The American Symphony Orchestra has toured extensively and made numerous recordings and broadcasts. Its most recent recording is of music by Copland, Sessions, Perle, and Rands in a special tribute album to legendary American music patron Francis Goelet, issued by New World Records. The orchestra also recorded music of Ernst von Dohnányi for Bridge Records. Its acclaimed recording of Richard Strauss’s opera Die ägyptische Helena with Deborah Voigt was released in 2003 by Telarc. This recording joins the American Symphony’s recording of Strauss’s Die Liebe der Danae, also from Telarc. Other recordings with Leon Botstein include Franz Schubert: Orchestrated on the Koch International label, with works by Joachim, Mottl, and Webern; and, on the Vanguard Classics label, Johannes Brahms’s Serenade No. 1 in D Major, Op. 11 (1860). The American Symphony Orchestra inaugurated São Paolo’s new concert hall and has made several tours of Asia and Europe. It also has a long history of appearing in charitable and public benefits for such organizations as Sha’are Tzedek Hospital, the Jerusalem Foundation, and PBS. In October 2006 the orchestra performed in an outdoor production of Peer Gynt in Central Park with the cast of the Peer Gynt Festival of Norway.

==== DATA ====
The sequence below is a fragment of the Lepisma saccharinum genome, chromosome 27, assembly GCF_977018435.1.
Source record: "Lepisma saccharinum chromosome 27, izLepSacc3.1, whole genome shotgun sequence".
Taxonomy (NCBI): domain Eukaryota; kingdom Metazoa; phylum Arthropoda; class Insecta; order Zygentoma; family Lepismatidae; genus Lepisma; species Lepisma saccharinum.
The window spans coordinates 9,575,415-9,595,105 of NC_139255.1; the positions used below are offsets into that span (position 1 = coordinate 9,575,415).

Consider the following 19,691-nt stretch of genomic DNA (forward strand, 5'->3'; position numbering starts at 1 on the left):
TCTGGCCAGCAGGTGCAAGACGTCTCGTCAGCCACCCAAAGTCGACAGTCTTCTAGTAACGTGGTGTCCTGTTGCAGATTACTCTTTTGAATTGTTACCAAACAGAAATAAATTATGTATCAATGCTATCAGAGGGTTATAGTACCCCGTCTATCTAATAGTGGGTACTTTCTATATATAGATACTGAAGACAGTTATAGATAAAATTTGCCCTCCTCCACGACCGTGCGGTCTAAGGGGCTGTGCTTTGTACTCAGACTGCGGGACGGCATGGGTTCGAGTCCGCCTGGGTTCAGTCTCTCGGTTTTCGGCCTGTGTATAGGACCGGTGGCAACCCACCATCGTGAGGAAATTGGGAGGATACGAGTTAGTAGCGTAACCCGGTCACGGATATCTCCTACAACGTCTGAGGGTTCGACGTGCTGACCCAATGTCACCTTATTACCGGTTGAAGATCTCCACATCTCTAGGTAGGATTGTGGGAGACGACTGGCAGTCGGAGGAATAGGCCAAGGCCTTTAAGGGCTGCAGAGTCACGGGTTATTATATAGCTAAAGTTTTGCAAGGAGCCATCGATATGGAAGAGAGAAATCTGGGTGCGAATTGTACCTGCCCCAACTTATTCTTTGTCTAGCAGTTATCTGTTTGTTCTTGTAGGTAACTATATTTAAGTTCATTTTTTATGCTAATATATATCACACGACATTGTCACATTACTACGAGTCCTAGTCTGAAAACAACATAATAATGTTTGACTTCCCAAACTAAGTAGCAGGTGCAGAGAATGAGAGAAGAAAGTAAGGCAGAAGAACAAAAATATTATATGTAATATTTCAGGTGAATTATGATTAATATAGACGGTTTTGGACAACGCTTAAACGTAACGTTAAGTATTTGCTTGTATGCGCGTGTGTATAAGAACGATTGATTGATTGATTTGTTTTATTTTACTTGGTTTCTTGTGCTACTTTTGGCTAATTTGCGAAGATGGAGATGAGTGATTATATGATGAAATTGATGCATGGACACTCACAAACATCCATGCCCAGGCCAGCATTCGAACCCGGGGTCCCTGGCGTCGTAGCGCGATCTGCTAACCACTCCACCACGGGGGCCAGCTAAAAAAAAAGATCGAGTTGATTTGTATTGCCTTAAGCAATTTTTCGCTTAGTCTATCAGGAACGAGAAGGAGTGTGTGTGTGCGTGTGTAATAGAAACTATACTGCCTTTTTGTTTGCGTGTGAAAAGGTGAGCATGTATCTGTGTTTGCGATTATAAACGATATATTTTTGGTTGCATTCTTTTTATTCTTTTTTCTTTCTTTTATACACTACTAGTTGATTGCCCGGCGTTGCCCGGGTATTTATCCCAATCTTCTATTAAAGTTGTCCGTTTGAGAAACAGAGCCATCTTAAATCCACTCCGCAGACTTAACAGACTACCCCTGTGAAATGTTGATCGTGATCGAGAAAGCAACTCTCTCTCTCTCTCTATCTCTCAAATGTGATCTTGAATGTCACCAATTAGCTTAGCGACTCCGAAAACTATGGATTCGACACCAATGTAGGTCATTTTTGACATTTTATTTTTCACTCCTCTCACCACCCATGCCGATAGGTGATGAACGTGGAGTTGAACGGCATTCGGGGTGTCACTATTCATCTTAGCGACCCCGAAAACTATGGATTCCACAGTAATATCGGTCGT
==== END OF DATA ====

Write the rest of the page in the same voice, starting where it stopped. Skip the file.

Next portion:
Leon Botstein is music director and principal conductor of the American Symphony Orchestra and the Jerusalem Symphony Orchestra, the radio orchestra of Israel. Radio broadcasts of Botstein’s concerts with the Jerusalem Symphony Orchestra may be heard in syndication throughout the United States. He is also the founder and coartistic director of the Bard Music Festival.

This season includes the release of Paul Dukas’s opera Ariane et Barbe-bleue, recorded for Telarc with the BBC Symphony (and conducted in 2005 by Botstein at New York City Opera). Also soon to be released is Bruno Walter’s Symphony No. 1 with NDR–Hamburg. Botstein also recently conducted the BBC Symphony in a gala concert on Armistice Day at the Royal Albert Hall, of which a live recording will soon be released. In 2008 he will lead the Jerusalem Symphony Orchestra in another U.S. tour, this time of the West Coast.